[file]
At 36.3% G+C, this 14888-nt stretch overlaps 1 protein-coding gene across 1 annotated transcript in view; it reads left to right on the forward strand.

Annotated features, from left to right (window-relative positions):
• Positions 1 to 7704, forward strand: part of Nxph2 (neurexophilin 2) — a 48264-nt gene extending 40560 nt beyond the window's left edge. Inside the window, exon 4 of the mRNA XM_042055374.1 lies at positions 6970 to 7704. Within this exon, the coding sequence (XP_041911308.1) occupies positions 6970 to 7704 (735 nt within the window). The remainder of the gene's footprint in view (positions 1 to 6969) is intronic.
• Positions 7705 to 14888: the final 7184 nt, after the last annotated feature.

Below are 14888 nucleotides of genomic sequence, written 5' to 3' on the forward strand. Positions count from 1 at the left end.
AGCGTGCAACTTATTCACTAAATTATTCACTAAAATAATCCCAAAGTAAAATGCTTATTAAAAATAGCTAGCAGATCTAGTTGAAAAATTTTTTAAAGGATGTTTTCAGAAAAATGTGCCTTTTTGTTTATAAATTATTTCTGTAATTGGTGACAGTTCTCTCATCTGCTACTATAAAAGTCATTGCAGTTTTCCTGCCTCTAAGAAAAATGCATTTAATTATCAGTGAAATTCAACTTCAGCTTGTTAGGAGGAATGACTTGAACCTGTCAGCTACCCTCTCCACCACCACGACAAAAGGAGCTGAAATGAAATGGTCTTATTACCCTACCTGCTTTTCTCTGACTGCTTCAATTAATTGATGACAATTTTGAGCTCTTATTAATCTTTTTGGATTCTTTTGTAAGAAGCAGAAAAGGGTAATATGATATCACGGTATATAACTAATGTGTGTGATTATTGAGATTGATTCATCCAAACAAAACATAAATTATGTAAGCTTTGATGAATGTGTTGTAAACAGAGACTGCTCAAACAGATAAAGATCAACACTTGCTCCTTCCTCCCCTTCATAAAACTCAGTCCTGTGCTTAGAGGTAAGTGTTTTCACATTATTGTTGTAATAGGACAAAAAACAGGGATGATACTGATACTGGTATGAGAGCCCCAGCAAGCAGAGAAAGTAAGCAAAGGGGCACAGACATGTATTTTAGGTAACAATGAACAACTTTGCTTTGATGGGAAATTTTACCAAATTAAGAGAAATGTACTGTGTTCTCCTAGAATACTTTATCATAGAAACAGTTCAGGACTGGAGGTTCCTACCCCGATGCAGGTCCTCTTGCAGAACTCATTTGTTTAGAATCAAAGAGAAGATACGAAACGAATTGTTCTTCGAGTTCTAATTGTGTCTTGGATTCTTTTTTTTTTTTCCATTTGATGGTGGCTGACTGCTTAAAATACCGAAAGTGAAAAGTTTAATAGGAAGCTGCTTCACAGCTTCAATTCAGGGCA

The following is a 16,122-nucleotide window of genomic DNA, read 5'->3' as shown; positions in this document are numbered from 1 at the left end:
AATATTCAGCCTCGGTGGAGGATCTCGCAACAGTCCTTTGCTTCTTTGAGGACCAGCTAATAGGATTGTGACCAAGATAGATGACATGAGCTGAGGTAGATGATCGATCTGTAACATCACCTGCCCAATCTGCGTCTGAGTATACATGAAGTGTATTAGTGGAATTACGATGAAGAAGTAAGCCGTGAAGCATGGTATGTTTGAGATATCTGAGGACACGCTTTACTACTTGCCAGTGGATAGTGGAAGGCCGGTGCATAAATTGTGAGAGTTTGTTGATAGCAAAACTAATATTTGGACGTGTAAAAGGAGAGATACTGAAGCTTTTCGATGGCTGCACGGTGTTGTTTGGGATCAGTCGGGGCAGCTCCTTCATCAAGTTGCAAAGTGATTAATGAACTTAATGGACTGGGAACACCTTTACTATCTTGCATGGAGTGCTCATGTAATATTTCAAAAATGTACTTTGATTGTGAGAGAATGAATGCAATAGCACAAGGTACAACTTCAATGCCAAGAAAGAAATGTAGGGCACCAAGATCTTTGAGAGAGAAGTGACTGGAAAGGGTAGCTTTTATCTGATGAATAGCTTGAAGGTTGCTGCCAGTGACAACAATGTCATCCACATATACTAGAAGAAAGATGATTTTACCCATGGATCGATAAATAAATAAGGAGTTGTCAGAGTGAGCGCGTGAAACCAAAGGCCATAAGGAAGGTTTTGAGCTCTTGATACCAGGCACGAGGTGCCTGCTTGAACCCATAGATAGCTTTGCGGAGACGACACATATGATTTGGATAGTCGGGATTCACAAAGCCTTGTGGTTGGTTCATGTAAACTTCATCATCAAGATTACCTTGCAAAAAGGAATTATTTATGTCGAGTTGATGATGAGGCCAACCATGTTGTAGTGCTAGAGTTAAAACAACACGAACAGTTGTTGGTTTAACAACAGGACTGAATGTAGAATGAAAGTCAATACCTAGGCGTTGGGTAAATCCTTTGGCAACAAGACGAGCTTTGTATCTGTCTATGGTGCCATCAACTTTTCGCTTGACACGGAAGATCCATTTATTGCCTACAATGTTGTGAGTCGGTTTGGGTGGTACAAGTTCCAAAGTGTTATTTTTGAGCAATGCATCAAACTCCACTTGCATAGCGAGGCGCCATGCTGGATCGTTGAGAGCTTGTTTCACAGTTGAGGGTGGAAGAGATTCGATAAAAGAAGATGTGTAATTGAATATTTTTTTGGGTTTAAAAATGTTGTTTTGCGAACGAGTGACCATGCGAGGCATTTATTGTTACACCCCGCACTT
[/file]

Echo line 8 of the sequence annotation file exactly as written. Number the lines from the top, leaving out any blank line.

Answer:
AATATTCAGCCTCGGTGGAGGATCTCGCAACAGTCCTTTGCTTCTTTGAGGACCAGCTAATAGGATTGTGACCAAGATAGATGACATGAGCTGAGGTAGATGATCGATCTGTAACATCACCTGCCCAATCTGCGTCTGAGTATACATGAAGTGTATTAGTGGAATTACGATGAAGAAGTAAGCCGTGAAGCATGGTATGTTTGAGATATCTGAGGACACGCTTTACTACTTGCCAGTGGATAGTGGAAGGCCGGTGCATAAATTGTGAGAGTTTGTTGATAGCAAAACTAATATTTGGACGTGTAAAAGGAGAGATACTGAAGCTTTTCGATGGCTGCACGGTGTTGTTTGGGATCAGTCGGGGCAGCTCCTTCATCAAGTTGCAAAGTGATTAATGAACTTAATGGACTGGGAACACCTTTACTATCTTGCATGGAGTGCTCATGTAATATTTCAAAAATGTACTTTGATTGTGAGAGAATGAATGCAATAGCACAAGGTACAACTTCAATGCCAAGAAAGAAATGTAGGGCACCAAGATCTTTGAGAGAGAAGTGACTGGAAAGGGTAGCTTTTATCTGATGAATAGCTTGAAGGTTGCTGCCAGTGACAACAATGTCATCCACATATACTAGAAGAAAGATGATTTTACCCATGGATCGATAAATAAATAAGGAGTTGTCAGAGTGAGCGCGTGAAACCAAAGGCCATAAGGAAGGTTTTGAGCTCTTGATACCAGGCACGAGGTGCCTGCTTGAACCCATAGATAGCTTTGCGGAGACGACACATATGATTTGGATAGTCGGGATTCACAAAGCCTTGTGGTTGGTTCATGTAAACTTCATCATCAAGATTACCTTGCAAAAAGGAATTATTTATGTCGAGTTGATGATGAGGCCAACCATGTTGTAGTGCTAGAGTTAAAACAACACGAACAGTTGTTGGTTTAACAACAGGACTGAATGTAGAATGAAAGTCAATACCTAGGCGTTGGGTAAATCCTTTGGCAACAAGACGAGCTTTGTATCTGTCTATGGTGCCATCAACTTTTCGCTTGACACGGAAGATCCATTTATTGCCTACAATGTTGTGAGTCGGTTTGGGTGGTACAAGTTCCAAAGTGTTATTTTTGAGCAATGCATCAAACTCCACTTGCATAGCGAGGCGCCATGCTGGATCGTTGAGAGCTTGTTTCACAGTTGAGGGTGGAAGAGATTCGATAAAAGAAGATGTGTAATTGAATATTTTTTTGGGTTTAAAAATGTTGTTTTGCGAACGAGTGACCATGCGAGGCATTTATTGTTACACCCCGCACTT